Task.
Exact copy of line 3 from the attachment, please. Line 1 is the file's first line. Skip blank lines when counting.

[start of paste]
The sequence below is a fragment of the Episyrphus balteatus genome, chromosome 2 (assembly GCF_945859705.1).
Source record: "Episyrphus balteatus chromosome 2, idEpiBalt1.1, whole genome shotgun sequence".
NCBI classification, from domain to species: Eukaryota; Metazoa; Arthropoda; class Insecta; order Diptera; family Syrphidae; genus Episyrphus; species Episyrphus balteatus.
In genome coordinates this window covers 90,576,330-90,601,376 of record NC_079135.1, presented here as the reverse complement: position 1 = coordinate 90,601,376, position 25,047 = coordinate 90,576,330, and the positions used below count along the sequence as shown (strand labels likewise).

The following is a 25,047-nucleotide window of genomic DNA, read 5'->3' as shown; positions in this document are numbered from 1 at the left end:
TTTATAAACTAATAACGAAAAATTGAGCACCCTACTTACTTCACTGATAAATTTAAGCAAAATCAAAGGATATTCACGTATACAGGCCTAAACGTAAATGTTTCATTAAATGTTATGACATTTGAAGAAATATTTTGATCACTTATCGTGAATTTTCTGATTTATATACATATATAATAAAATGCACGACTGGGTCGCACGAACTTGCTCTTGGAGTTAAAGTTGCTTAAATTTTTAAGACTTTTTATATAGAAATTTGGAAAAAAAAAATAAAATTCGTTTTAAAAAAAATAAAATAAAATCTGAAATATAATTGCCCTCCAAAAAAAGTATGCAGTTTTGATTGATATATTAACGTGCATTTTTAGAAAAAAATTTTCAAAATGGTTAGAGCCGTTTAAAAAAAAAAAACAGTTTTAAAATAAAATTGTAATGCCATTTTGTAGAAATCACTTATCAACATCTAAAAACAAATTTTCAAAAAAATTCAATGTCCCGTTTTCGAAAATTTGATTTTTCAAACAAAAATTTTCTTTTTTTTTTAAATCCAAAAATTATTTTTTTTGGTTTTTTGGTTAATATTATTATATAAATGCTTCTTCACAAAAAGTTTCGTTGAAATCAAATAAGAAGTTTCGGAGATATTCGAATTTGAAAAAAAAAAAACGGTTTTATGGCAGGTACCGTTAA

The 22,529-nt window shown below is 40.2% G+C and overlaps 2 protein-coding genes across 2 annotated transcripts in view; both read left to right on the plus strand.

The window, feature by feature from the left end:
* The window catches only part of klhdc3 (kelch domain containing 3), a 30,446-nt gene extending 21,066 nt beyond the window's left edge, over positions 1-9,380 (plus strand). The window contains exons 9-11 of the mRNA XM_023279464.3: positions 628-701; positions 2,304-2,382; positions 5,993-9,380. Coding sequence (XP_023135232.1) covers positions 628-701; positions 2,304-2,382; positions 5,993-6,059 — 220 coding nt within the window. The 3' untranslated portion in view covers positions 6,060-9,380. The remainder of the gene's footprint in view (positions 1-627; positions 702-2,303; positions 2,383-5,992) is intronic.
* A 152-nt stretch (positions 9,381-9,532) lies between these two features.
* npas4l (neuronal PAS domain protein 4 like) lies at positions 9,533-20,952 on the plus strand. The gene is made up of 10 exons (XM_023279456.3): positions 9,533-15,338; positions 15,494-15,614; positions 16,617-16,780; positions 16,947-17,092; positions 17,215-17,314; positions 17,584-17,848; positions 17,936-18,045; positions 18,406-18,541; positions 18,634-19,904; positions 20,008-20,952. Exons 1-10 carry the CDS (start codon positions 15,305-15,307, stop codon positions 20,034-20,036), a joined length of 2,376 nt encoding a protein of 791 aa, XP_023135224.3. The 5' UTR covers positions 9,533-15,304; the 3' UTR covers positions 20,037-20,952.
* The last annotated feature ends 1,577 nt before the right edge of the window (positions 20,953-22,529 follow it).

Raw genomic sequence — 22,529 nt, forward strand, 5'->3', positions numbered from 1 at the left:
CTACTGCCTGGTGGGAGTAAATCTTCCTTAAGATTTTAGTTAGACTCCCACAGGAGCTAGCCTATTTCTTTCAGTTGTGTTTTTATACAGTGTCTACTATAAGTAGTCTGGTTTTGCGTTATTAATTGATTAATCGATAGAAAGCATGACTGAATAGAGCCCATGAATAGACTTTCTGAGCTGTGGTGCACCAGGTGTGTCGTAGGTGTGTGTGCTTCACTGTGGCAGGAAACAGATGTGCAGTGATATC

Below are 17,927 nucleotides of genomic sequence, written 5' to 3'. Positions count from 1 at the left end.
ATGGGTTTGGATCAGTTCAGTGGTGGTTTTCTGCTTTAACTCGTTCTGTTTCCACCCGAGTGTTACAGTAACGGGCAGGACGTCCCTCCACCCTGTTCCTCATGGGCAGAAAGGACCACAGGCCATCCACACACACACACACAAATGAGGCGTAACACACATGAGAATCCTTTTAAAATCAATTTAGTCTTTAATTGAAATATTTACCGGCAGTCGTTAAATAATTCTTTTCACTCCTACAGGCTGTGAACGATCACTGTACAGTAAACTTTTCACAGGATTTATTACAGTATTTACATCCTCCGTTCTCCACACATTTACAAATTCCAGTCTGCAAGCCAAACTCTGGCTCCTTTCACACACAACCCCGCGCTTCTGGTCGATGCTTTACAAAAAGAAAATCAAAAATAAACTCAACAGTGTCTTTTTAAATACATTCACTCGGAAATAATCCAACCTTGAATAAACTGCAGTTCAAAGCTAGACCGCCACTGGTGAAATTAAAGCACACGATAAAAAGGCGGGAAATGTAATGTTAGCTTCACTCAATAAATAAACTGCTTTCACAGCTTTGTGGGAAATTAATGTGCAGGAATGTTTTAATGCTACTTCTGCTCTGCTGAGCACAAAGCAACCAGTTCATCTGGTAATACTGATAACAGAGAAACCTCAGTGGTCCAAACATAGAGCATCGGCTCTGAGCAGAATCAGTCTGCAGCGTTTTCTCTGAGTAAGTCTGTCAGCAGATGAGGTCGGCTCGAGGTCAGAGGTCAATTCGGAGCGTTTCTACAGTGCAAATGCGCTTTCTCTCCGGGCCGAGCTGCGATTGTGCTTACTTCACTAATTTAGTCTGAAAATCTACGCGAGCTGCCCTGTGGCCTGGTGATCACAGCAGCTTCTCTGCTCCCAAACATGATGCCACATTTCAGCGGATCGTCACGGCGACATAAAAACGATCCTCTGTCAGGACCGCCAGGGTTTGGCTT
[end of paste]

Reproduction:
NCBI classification, from domain to species: Eukaryota; Metazoa; Arthropoda; class Insecta; order Diptera; family Syrphidae; genus Episyrphus; species Episyrphus balteatus.